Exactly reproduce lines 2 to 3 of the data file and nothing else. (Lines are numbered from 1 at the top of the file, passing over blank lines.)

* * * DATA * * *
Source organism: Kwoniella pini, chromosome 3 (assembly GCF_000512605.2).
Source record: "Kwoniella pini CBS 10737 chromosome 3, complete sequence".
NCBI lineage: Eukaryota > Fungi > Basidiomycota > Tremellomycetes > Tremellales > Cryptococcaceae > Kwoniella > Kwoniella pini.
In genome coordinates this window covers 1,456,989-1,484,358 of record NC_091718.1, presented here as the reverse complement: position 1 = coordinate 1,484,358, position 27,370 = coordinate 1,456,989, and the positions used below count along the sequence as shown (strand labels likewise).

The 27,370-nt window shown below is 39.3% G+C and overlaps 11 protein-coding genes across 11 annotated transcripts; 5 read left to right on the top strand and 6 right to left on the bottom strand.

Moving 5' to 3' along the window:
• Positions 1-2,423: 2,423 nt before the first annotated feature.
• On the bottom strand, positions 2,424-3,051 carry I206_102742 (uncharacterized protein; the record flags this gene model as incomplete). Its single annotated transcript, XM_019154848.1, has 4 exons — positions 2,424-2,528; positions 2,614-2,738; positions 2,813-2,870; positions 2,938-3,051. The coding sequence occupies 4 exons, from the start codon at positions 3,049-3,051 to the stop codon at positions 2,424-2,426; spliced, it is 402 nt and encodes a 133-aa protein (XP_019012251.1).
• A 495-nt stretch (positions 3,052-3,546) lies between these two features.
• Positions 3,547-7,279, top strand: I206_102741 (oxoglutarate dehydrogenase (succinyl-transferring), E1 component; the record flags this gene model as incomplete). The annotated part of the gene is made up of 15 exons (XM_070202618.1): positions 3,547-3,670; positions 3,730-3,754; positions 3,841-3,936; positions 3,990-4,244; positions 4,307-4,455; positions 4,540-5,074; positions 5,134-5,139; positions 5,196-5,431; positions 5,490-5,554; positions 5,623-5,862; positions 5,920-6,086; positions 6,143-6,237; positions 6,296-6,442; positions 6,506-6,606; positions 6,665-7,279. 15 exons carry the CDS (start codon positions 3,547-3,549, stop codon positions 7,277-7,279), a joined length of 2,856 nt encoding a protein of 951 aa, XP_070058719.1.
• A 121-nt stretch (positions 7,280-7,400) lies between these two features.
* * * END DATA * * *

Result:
Source record: "Kwoniella pini CBS 10737 chromosome 3, complete sequence".
NCBI lineage: Eukaryota > Fungi > Basidiomycota > Tremellomycetes > Tremellales > Cryptococcaceae > Kwoniella > Kwoniella pini.